Sunday 22 July 2012

Singapore chose the right road

IN HIS letter ('The road not taken: Singapore must pause and reflect'; Wednesday), Mr Kenneth Ling says that the 'Government has chosen the path of monetary and materialistic emphasis' which is largely responsible for the social imbalances and pressure on our infrastructure and resulting poorer quality of life.

My rejoinder to Mr Ling is to ask whether Singapore was better off in the years 2001 to 2005 when the economy grew slowly, property prices fell, the city lacked buzz and Singaporeans were looking to leave for greener pastures.

The median household income in 2001 was $4,363 and in 2005 it was $4,270.

So Singaporeans were getting poorer.

Last year, the median household income was $6,307, which was possible only because Singapore chose to actively pursue growth.

Had it not been successful in becoming a regional financial hub and in developing the integrated resorts which were part of the measures to drive the economy, Singapore would not have had the resources to battle the financial crisis between 2008 and 2009 and could have plunged into serious recession.

Ultimately, what is more important? Empty buses and trains or a secure, well-paying job?

The latter is possible only when the economy continues growing at a healthy pace.

Citizens' quality of life and growth are strongly correlated.

Singapore is fortunate in having the problem of high growth and managing its side effects such as pressure on infrastructure and environment.

The reverse is much more serious.

Think the Arab Spring and the current unemployment situation in the United States.

The Soviet Union prior to 1991 had teachers, engineers, astronauts and cleaners who were paid the same wages. Utilities were practically free, the infrastructure was good, there were no foreigners competing for resources and there was plenty of open space. Yet, why were the people unhappy?

Let us not blame the Government for something that is entirely in our hands.

We can choose to run at the pace we want.
Bobby Jayaraman
ST Forum, 21 Jul 2012

Singapore must pause and reflect

I COULDN'T agree more with last Saturday's article ('The little reddening dot'), which highlighted that anger, impatience, a sense of entitlement and rudeness are steadily on the rise here.

When I came to Singapore in 1992 on an overseas work transfer, I saw at that time a small country that was well-managed, had a vision and direction, with one of the more civilised cultures in Asia.

I even became a Singapore citizen in 2008 as I regarded this country as home. However, in the past five years, there has been a remarkable shift in the opposite direction, which does not bode well for the long-term future of Singapore.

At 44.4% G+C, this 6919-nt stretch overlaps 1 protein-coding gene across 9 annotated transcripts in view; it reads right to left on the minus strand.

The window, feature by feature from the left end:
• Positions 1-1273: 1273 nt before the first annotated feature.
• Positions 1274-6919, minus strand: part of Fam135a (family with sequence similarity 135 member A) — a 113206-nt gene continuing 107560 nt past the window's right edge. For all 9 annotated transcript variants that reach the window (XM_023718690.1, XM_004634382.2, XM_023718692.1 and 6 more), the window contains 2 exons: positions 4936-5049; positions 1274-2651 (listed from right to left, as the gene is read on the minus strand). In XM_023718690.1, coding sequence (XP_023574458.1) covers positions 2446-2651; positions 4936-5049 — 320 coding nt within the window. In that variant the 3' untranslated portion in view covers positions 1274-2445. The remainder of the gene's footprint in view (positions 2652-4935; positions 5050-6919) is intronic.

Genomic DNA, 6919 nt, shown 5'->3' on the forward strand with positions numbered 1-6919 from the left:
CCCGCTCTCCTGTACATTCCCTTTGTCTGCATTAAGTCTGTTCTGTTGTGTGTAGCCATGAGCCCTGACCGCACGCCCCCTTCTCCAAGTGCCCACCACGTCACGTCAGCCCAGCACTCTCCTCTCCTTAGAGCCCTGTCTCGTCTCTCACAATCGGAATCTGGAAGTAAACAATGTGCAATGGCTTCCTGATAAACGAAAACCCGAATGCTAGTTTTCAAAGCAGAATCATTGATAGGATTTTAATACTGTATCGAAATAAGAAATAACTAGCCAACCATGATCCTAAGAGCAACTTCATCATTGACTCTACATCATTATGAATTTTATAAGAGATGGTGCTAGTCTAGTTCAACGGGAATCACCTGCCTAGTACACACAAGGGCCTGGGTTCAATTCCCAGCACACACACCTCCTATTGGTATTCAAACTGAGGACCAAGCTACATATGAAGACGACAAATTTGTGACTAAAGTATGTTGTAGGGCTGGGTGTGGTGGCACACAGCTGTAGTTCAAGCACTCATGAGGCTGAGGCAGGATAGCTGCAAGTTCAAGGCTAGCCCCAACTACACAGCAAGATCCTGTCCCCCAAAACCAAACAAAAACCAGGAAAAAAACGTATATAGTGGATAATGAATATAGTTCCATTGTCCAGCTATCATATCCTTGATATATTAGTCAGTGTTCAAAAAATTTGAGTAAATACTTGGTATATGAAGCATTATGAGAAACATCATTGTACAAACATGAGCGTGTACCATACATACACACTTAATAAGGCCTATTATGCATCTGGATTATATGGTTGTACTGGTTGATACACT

In fact, if this trend continues, many of the desirable talent Singapore worked so hard to attract and cultivate - citizens as well as foreigners - will think of leaving.

After all, when the level of frustration, high cost of living, crime, corruption and unhappiness reach the levels seen in New York, Sydney or other global cities, one might as well go to these places to live.

Singapore has been a special place to raise a family and have a good career, but maybe not so in future.

The article refers to the Government being able to make a choice.

To me, the Government has chosen the path of monetary and materialistic emphasis, plus enhancing its global image, over its citizens' quality of life.

The surge in population, which strains infrastructure; rising costs as people compete for jobs, goods and services; and the emphasis on casinos and wealthy foreigners to drive growth, all impress on young people the need to increase their material wealth, and they are then trapped in a rat race to achieve this.

A social imbalance emerges, with accompanying behavioural consequences that are hard to reverse now.

When you add poor planning, and one-dimensional solutions focused mainly on financial outcomes, things may worsen in the coming years.

It is too shallow and unstable a platform for long-term viability.

I am sad to witness this trend and I hope Mr Leslie Koh's article may be the starting point for Singapore to see that a bright future starts from a more balanced, happy and sustainable lifestyle.
Kenneth Ling
ST Forum, 18 Jul 2012

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